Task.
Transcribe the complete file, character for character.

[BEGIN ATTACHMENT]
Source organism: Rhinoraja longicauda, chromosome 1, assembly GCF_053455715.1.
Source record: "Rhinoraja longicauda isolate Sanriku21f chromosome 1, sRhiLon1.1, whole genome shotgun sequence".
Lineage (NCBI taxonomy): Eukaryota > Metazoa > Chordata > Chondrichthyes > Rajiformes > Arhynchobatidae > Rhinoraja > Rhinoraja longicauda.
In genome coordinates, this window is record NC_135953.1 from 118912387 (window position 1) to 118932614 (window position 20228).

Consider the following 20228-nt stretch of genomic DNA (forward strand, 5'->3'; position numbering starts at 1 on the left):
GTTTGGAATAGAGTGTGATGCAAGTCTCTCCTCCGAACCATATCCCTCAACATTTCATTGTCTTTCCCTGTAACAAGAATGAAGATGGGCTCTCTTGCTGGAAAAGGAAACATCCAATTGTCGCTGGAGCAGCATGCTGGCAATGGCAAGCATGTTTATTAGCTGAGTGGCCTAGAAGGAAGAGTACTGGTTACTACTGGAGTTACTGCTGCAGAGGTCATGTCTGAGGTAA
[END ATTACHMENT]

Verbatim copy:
Source organism: Rhinoraja longicauda, chromosome 1, assembly GCF_053455715.1.
Source record: "Rhinoraja longicauda isolate Sanriku21f chromosome 1, sRhiLon1.1, whole genome shotgun sequence".
Lineage (NCBI taxonomy): Eukaryota > Metazoa > Chordata > Chondrichthyes > Rajiformes > Arhynchobatidae > Rhinoraja > Rhinoraja longicauda.
In genome coordinates, this window is record NC_135953.1 from 118912387 (window position 1) to 118932614 (window position 20228).

Consider the following 20228-nt stretch of genomic DNA (forward strand, 5'->3'; position numbering starts at 1 on the left):
GTTTGGAATAGAGTGTGATGCAAGTCTCTCCTCCGAACCATATCCCTCAACATTTCATTGTCTTTCCCTGTAACAAGAATGAAGATGGGCTCTCTTGCTGGAAAAGGAAACATCCAATTGTCGCTGGAGCAGCATGCTGGCAATGGCAAGCATGTTTATTAGCTGAGTGGCCTAGAAGGAAGAGTACTGGTTACTACTGGAGTTACTGCTGCAGAGGTCATGTCTGAGGTAA